Otsuka scores EU schizophrenia approval, but acute myeloid leukaemia drug flops at Phase 3

pharmafile | August 1, 2018 | News story | Research and Development, Sales and Marketing Astex, Otsuka, Rxulti, guadecitabine, pharma, schizophrenia 

It’s bittersweet news for Otsuka as it emerges that the European Commission saw fit to approve its therapy Rxulti (brexpiprazole) for the treatment of schizophrenia in adults, but its subsidiary’s investigational treatment guadecitabine failed to achieve its co-primary endpoint in treatment-naïve acute myeloid leukaemia (AML) patients.

The second-generation (atypical) oral antipsychotic drug, developed in partnership with Lundbeck, was approved on the back of a positive recommendation from the Committee for Medicinal Products for Human Use (CHMP) back in May. The two companies will now work with pricing and reimbursement bodies across Europe to make the drug accessible, with first availability expected in early 2019.

However, this good news was somewhat muted by guadecitabine only a day earlier. In 815 treatment-naïve AML patients who are ineligible for intensive induction chemotherapy, the drug failed to significantly prolong overall survival (OS) or improve complete response rates versus controls.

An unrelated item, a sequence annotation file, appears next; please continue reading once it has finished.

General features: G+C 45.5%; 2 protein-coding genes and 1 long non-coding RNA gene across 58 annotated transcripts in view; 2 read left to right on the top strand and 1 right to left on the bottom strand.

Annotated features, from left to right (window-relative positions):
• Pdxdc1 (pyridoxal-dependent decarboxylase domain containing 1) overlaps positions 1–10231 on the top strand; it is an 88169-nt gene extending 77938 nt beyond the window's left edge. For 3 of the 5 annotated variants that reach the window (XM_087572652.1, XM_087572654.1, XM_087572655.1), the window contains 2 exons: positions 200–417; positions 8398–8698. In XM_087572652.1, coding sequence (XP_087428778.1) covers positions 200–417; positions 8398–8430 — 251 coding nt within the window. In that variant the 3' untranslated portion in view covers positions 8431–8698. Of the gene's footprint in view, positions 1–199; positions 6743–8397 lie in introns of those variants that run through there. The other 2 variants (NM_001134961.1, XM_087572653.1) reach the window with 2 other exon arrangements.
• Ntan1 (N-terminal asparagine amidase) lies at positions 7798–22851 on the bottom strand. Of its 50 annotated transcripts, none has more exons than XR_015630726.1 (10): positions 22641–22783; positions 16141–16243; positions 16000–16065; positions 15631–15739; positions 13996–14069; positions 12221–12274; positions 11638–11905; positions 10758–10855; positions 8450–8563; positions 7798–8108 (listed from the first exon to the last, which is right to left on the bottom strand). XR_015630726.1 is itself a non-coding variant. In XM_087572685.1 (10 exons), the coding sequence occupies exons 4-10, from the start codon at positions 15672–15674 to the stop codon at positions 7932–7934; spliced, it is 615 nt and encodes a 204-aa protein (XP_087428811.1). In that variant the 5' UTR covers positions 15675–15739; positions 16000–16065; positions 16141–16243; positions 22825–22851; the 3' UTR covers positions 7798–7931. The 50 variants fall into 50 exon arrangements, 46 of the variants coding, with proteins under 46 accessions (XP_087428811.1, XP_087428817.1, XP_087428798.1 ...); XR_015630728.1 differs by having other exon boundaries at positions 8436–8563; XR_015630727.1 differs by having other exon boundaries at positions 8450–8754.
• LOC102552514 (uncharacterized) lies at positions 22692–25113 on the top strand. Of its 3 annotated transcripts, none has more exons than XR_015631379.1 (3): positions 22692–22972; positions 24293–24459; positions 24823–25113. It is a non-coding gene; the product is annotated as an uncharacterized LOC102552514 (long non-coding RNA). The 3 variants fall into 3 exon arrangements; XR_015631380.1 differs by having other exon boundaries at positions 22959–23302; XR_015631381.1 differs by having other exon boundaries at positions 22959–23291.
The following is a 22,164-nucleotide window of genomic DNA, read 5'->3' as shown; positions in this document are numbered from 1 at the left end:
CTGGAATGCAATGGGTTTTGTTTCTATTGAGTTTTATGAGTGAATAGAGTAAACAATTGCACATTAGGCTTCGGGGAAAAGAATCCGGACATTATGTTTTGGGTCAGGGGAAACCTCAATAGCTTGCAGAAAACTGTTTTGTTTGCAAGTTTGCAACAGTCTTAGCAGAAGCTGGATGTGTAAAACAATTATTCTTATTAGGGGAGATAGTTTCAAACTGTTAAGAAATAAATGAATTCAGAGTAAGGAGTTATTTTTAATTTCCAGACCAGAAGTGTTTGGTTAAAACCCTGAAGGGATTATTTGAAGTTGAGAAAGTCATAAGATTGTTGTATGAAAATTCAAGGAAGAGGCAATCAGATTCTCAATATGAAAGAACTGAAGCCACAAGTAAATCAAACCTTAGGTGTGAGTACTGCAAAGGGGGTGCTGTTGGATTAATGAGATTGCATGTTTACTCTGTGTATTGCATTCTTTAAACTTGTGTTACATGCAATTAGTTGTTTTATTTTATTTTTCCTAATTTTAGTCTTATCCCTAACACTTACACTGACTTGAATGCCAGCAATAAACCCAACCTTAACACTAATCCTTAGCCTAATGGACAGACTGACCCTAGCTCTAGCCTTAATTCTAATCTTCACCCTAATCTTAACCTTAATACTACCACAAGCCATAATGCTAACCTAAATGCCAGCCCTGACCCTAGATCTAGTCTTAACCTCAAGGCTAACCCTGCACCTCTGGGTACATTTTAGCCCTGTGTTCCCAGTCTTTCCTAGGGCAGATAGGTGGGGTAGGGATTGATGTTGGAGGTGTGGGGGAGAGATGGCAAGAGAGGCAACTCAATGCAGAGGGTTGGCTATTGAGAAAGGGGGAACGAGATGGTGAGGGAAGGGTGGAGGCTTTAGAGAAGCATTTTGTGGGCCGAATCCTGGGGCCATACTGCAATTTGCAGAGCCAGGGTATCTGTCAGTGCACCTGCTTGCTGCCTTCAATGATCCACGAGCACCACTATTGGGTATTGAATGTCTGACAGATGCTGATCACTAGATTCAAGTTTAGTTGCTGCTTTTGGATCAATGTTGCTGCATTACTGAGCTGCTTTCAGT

Otsuka subsidiary Astex said that secondary endpoint and safety analysis is ongoing, but the company is also focusing on late-stage trials of the drug into relapsed and refractory AML, relapsed and refractory myelodysplastic syndromes and chronic myelomonocytic leukaemia.

“We are disappointed in the outcome of the ASTRAL-1 study. The study used very strict criteria of ineligibility to receive intensive chemotherapy based on age (over 75 years) or poor performance status (ECOG PS of 2 or 3) or comorbidities, which made it a difficult population to show superior benefit of guadecitabine,” said Mohammad Azab, Astex’s President and Chief Medical Officer.  “ASTRAL-1 is the largest global prospective study ever conducted in this specific patient population with low intensity therapy, with 815 patients randomized, of whom about 90% were treated with hypomethylating agents or HMAs (guadecitabine, azacitidine, or decitabine). The large body of clinical and genetic data will still provide the medical community with very valuable insights into the role of several prognostic clinical and genetic markers that may influence outcome with HMA treatment. We are extremely grateful to all the patients, physicians and other healthcare professionals, and partner research and manufacturing organisations who contributed to this global effort. We are now looking forward to the completion of the ASTRAL-2 and ASTRAL-3 studies currently actively recruiting in two different indications.”

Matt Fellows

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